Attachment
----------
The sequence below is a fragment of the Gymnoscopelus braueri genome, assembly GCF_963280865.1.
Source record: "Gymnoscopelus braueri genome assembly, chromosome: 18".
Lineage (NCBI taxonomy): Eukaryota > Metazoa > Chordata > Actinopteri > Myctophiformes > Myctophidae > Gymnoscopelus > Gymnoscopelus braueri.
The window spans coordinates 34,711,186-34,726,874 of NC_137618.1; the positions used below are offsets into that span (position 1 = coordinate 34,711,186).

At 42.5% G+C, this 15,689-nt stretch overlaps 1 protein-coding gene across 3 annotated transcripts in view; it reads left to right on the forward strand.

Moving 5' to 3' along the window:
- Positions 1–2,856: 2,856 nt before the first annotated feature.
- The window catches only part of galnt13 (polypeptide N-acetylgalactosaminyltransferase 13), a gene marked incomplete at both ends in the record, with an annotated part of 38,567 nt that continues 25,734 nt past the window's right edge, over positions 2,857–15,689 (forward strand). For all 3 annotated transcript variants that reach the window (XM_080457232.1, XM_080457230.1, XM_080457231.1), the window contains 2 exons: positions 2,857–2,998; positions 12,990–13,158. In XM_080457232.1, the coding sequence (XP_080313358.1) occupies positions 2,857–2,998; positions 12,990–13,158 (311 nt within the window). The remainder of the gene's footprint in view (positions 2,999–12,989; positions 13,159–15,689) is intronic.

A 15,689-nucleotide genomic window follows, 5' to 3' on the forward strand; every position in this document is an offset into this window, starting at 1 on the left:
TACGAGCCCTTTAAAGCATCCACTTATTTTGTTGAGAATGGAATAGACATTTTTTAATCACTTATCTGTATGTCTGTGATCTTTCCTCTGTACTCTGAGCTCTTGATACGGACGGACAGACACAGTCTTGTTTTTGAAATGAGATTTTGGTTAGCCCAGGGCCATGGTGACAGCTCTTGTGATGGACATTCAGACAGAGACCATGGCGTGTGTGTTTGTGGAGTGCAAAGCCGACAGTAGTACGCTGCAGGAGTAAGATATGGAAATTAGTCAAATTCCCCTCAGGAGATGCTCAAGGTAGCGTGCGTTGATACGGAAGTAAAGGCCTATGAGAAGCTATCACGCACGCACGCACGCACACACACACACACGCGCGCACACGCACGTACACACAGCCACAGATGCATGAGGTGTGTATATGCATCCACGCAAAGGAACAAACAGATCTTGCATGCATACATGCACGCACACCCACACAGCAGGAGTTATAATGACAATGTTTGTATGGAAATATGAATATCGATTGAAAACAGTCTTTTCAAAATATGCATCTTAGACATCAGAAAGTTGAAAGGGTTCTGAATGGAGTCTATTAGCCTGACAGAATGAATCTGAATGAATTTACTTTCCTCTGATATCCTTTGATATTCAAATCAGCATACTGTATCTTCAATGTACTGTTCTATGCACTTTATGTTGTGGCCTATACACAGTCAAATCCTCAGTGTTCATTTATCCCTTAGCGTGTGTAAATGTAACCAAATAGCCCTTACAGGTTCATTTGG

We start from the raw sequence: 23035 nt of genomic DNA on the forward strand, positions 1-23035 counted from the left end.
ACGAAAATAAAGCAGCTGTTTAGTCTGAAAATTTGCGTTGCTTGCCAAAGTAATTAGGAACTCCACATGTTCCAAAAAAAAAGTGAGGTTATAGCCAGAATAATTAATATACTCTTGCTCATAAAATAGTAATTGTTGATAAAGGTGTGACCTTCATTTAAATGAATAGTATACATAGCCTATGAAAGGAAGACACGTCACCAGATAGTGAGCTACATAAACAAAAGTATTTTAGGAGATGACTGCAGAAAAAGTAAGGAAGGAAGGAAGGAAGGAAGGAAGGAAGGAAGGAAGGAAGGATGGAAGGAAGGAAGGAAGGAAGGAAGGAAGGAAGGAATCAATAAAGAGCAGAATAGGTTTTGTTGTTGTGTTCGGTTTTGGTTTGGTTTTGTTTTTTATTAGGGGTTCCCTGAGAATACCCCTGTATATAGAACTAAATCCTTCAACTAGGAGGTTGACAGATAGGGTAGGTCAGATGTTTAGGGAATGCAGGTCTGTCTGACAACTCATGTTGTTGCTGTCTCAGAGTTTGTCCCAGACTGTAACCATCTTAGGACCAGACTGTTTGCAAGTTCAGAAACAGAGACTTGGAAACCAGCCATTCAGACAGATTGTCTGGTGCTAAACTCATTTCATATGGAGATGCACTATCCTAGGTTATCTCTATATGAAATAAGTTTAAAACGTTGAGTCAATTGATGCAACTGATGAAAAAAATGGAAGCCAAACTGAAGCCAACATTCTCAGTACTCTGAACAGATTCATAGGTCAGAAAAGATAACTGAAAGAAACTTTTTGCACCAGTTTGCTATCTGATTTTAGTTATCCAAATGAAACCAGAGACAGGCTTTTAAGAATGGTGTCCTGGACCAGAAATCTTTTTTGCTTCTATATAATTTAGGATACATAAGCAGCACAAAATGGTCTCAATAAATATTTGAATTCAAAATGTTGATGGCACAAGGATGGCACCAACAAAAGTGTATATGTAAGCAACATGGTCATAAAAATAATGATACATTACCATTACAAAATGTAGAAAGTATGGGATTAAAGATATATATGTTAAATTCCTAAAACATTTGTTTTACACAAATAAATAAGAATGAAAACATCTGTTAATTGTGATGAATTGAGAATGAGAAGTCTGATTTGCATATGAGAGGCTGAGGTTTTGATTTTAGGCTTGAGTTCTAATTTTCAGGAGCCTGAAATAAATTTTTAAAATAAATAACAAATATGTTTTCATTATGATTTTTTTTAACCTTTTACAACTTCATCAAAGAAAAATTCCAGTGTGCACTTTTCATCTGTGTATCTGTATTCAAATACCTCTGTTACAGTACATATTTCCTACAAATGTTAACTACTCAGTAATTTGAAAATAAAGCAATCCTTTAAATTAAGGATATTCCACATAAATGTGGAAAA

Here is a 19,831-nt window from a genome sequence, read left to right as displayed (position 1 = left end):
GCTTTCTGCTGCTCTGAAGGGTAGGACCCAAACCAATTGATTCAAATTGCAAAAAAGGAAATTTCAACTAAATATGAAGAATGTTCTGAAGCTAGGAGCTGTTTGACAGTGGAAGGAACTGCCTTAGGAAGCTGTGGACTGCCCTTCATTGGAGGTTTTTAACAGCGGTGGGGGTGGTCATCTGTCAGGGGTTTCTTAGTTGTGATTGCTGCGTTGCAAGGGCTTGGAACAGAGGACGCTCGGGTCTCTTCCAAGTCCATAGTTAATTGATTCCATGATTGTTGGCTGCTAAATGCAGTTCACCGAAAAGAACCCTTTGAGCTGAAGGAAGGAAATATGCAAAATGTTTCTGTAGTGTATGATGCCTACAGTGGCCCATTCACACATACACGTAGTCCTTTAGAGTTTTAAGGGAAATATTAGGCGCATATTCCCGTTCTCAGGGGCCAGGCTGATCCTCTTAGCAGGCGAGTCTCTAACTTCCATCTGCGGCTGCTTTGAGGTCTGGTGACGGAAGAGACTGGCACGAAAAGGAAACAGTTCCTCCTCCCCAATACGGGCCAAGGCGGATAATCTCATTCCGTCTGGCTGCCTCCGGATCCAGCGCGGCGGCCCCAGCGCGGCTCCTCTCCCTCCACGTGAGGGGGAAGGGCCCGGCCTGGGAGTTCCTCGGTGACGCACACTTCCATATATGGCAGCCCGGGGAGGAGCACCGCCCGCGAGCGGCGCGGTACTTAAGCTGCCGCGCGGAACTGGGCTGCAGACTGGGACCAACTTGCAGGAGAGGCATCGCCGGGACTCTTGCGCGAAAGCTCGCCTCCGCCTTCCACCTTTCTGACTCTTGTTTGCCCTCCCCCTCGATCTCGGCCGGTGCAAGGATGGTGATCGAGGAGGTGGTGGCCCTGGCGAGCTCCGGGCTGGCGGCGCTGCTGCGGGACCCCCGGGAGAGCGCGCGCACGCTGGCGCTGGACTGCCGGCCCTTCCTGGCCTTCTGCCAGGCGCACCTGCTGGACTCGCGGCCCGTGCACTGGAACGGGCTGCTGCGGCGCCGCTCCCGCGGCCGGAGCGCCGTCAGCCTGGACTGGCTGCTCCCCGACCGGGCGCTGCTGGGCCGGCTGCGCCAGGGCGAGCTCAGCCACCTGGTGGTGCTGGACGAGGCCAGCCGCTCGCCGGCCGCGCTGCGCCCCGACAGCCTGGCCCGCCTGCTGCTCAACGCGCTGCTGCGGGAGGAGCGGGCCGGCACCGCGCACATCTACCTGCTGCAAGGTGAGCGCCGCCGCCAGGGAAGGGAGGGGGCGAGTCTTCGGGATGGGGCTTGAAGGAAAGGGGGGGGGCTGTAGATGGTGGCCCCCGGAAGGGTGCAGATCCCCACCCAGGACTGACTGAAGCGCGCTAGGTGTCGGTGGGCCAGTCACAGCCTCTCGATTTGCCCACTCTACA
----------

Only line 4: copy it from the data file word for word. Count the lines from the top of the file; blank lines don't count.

The window spans coordinates 34,711,186-34,726,874 of NC_137618.1; the positions used below are offsets into that span (position 1 = coordinate 34,711,186).